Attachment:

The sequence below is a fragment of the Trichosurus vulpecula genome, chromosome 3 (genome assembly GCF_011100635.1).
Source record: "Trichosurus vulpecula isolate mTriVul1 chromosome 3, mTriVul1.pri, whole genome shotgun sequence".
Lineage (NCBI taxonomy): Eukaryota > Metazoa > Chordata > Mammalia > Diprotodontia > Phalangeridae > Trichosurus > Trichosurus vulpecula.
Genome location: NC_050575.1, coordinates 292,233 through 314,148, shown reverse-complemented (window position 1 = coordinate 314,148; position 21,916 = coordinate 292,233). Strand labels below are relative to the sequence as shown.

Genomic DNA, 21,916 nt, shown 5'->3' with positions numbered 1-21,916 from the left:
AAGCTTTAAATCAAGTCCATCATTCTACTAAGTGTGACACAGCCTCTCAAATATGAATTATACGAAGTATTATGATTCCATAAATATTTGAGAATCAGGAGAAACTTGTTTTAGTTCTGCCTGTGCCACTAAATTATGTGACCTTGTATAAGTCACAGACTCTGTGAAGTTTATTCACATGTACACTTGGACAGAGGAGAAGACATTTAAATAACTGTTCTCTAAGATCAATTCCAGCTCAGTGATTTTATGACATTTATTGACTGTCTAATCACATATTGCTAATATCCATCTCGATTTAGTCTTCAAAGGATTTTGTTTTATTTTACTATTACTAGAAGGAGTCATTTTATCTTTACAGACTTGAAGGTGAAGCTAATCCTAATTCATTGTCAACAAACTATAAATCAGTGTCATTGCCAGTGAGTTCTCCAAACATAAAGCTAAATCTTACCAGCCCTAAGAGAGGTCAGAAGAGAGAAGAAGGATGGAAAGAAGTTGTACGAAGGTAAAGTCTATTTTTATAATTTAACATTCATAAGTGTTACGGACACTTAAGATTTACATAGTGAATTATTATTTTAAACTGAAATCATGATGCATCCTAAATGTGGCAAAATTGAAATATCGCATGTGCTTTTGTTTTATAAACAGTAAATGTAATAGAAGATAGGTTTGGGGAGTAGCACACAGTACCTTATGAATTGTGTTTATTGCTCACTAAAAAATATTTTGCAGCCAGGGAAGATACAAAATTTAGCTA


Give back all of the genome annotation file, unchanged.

The sequence below is a fragment of the Trichosurus vulpecula genome, chromosome 3 (genome assembly GCF_011100635.1).
Source record: "Trichosurus vulpecula isolate mTriVul1 chromosome 3, mTriVul1.pri, whole genome shotgun sequence".
Lineage (NCBI taxonomy): Eukaryota > Metazoa > Chordata > Mammalia > Diprotodontia > Phalangeridae > Trichosurus > Trichosurus vulpecula.
Genome location: NC_050575.1, coordinates 292,233 through 314,148, shown reverse-complemented (window position 1 = coordinate 314,148; position 21,916 = coordinate 292,233). Strand labels below are relative to the sequence as shown.

Genomic DNA, 21,916 nt, shown 5'->3' with positions numbered 1-21,916 from the left:
AAGCTTTAAATCAAGTCCATCATTCTACTAAGTGTGACACAGCCTCTCAAATATGAATTATACGAAGTATTATGATTCCATAAATATTTGAGAATCAGGAGAAACTTGTTTTAGTTCTGCCTGTGCCACTAAATTATGTGACCTTGTATAAGTCACAGACTCTGTGAAGTTTATTCACATGTACACTTGGACAGAGGAGAAGACATTTAAATAACTGTTCTCTAAGATCAATTCCAGCTCAGTGATTTTATGACATTTATTGACTGTCTAATCACATATTGCTAATATCCATCTCGATTTAGTCTTCAAAGGATTTTGTTTTATTTTACTATTACTAGAAGGAGTCATTTTATCTTTACAGACTTGAAGGTGAAGCTAATCCTAATTCATTGTCAACAAACTATAAATCAGTGTCATTGCCAGTGAGTTCTCCAAACATAAAGCTAAATCTTACCAGCCCTAAGAGAGGTCAGAAGAGAGAAGAAGGATGGAAAGAAGTTGTACGAAGGTAAAGTCTATTTTTATAATTTAACATTCATAAGTGTTACGGACACTTAAGATTTACATAGTGAATTATTATTTTAAACTGAAATCATGATGCATCCTAAATGTGGCAAAATTGAAATATCGCATGTGCTTTTGTTTTATAAACAGTAAATGTAATAGAAGATAGGTTTGGGGAGTAGCACACAGTACCTTATGAATTGTGTTTATTGCTCACTAAAAAATATTTTGCAGCCAGGGAAGATACAAAATTTAGCTA